How to choose an Open Source Software

What to consider when choosing an Open Source solution:

Performance and reliability are the principal criteria for selecting software. In most procurement exercises however, price is also a determining factor when comparing quotes from multiple vendors. Price comparisons do have a role, but usually not in terms of a simple comparison of purchase prices. Rather, price tends to arise when comparing “total cost of ownership” (TCO), which includes both the purchase price and ongoing costs for support (and licence renewal) over the real life span of the product.

Consider the following points when thinking about deploying an open source solution:

1. Reputation of the software
Does the software have a good reputation for performance and reliability? Here, word of mouth reports from people whose opinion you trust is often key.

2. On-going efforts in development
Is there clear evidence of ongoing effort to develop the open source software you are considering? Has there been recent work to fix bugs and meet user needs?

3. Support for standards
Choose software which implements open standards. Interoperability with other software is an important way of getting more from your investment.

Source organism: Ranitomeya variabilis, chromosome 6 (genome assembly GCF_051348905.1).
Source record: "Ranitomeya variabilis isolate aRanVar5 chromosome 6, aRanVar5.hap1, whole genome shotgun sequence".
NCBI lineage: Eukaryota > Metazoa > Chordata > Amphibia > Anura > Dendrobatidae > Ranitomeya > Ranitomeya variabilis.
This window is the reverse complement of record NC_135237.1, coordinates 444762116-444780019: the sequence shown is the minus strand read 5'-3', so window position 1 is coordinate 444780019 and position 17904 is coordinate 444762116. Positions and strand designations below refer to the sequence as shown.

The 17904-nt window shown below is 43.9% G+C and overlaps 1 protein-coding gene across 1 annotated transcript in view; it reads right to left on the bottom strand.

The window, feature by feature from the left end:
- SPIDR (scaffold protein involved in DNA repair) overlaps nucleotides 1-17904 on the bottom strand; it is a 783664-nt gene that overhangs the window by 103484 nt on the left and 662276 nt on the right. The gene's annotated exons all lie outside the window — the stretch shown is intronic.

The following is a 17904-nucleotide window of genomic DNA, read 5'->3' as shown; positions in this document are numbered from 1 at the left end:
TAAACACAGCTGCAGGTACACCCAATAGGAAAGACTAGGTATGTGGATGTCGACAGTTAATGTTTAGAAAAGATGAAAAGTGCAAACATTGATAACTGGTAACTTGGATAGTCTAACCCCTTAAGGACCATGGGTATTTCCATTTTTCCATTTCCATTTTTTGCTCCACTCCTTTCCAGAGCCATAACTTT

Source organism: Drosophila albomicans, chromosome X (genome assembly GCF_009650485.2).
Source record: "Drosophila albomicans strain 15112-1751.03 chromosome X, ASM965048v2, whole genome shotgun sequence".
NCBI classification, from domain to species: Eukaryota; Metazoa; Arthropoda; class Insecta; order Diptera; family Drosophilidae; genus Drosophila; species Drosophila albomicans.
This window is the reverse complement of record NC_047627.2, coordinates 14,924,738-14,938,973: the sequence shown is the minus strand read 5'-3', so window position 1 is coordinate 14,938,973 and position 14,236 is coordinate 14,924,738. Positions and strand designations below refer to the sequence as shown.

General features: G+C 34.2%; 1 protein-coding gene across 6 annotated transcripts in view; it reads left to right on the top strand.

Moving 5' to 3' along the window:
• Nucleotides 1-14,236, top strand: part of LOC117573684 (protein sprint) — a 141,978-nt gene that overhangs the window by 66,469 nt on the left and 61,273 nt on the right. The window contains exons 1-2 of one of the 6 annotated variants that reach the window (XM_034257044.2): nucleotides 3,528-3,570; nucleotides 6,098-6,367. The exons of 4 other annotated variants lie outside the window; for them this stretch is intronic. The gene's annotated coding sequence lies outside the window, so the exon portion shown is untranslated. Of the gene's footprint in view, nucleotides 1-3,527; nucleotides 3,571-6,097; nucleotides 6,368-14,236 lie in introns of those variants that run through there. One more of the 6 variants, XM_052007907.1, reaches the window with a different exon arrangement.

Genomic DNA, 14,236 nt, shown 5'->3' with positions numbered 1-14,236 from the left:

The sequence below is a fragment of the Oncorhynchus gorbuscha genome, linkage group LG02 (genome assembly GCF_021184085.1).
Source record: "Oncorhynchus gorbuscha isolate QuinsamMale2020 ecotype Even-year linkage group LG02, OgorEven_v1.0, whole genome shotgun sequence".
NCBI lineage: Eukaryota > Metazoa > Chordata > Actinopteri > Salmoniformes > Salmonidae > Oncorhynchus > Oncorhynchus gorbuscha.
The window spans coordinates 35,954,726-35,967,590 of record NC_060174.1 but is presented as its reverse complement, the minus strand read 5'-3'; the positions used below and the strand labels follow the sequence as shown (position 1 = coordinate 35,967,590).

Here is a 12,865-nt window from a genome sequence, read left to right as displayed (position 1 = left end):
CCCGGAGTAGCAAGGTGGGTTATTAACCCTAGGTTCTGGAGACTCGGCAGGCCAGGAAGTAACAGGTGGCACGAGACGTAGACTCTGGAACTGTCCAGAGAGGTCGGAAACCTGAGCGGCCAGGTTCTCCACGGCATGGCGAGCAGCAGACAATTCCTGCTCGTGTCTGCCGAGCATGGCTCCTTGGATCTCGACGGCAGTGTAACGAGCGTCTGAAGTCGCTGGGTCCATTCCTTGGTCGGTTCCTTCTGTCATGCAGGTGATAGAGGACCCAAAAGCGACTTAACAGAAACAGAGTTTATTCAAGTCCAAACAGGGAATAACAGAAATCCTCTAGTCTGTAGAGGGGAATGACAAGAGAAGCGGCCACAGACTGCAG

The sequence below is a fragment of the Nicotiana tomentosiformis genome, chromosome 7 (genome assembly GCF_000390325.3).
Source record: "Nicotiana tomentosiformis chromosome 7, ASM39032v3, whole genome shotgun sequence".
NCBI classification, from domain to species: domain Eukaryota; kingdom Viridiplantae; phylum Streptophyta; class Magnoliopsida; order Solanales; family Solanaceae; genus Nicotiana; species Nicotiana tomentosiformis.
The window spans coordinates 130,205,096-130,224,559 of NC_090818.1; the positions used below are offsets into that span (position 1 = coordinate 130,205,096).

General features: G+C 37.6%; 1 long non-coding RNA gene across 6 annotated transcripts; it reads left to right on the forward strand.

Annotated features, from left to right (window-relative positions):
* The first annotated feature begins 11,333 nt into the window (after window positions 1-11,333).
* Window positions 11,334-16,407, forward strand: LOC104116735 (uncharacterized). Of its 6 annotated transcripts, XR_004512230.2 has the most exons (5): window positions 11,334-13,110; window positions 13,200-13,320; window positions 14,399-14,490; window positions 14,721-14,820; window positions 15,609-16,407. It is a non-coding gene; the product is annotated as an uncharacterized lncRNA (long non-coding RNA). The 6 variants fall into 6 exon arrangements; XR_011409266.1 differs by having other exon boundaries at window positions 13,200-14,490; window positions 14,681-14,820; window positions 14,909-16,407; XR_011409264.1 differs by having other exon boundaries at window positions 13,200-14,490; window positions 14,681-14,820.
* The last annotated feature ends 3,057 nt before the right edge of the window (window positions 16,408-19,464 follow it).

4. User Community support
Does the project have an active support community ready to answer your questions concerning deployment? Look at the project’s mailing list archive, if available.

5. Commercial support
Commercial support is most commonly available for more widely used products or from specialist companies who will support any product within their particular specialism.

6. Documentation available
Open source software projects may lag behind in their documentation for end users, but they are typically very good with their development documentation

7. Last Release date
When was the last stable version of the software released? Virtually no software, proprietary or open source, is completely bug free. If there is an active development community, newly discovered bugs will be fixed and patches to the software or a new version will be released.

8. Your Willingness to customize
Consider the skill set of yourself and your colleagues. Do you have the appropriate skills to deploy and maintain this software?

9. Licensing
Read the license. Well-known licenses such as the General Public License (GPL) and the Lesser General Public License (LGPL) have well-defined conditions for your contribution of code.

10. Functionality Required
Many open source products are generalist and must be specialised before use. Generally speaking themore effort required to specialise a product, the greater is its generality.

If you are in the market looking for an Open Source alternative to save costs or to get more control, keeping the above discussed points should help you find the right option and make the correct decision. This is not to say that there wont be issues . OSS often requires some sort of customisation so be prepared to spend time and money(if needed) on the same. Nothing in this world is perfect for sure, but OSS is really close to it.